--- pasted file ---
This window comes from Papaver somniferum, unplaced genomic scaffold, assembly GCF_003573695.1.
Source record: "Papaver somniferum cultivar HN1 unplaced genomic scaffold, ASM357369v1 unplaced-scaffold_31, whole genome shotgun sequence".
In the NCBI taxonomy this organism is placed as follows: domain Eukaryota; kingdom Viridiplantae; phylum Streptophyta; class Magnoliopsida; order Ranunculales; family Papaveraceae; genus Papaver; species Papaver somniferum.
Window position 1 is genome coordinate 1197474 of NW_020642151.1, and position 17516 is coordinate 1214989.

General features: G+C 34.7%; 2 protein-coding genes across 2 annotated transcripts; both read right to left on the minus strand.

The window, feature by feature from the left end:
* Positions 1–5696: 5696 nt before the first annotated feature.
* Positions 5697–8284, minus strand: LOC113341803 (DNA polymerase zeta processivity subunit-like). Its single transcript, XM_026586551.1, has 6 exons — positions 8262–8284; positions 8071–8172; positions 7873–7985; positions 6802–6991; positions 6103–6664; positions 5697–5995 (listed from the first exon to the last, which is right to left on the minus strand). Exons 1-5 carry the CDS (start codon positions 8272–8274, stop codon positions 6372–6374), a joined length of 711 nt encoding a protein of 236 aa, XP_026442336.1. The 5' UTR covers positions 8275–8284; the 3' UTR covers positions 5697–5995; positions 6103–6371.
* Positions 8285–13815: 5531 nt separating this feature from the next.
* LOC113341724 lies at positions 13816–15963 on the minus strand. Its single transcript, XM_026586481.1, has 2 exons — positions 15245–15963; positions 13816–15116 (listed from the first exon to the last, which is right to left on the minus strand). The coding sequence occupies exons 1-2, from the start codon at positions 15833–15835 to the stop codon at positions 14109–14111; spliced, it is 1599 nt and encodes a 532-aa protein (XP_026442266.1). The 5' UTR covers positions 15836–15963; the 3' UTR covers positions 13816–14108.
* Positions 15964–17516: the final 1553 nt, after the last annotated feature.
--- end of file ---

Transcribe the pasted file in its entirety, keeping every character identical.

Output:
This window comes from Papaver somniferum, unplaced genomic scaffold, assembly GCF_003573695.1.
Source record: "Papaver somniferum cultivar HN1 unplaced genomic scaffold, ASM357369v1 unplaced-scaffold_31, whole genome shotgun sequence".
In the NCBI taxonomy this organism is placed as follows: domain Eukaryota; kingdom Viridiplantae; phylum Streptophyta; class Magnoliopsida; order Ranunculales; family Papaveraceae; genus Papaver; species Papaver somniferum.
Window position 1 is genome coordinate 1197474 of NW_020642151.1, and position 17516 is coordinate 1214989.

General features: G+C 34.7%; 2 protein-coding genes across 2 annotated transcripts; both read right to left on the minus strand.

The window, feature by feature from the left end:
* Positions 1–5696: 5696 nt before the first annotated feature.
* Positions 5697–8284, minus strand: LOC113341803 (DNA polymerase zeta processivity subunit-like). Its single transcript, XM_026586551.1, has 6 exons — positions 8262–8284; positions 8071–8172; positions 7873–7985; positions 6802–6991; positions 6103–6664; positions 5697–5995 (listed from the first exon to the last, which is right to left on the minus strand). Exons 1-5 carry the CDS (start codon positions 8272–8274, stop codon positions 6372–6374), a joined length of 711 nt encoding a protein of 236 aa, XP_026442336.1. The 5' UTR covers positions 8275–8284; the 3' UTR covers positions 5697–5995; positions 6103–6371.
* Positions 8285–13815: 5531 nt separating this feature from the next.
* LOC113341724 lies at positions 13816–15963 on the minus strand. Its single transcript, XM_026586481.1, has 2 exons — positions 15245–15963; positions 13816–15116 (listed from the first exon to the last, which is right to left on the minus strand). The coding sequence occupies exons 1-2, from the start codon at positions 15833–15835 to the stop codon at positions 14109–14111; spliced, it is 1599 nt and encodes a 532-aa protein (XP_026442266.1). The 5' UTR covers positions 15836–15963; the 3' UTR covers positions 13816–14108.
* Positions 15964–17516: the final 1553 nt, after the last annotated feature.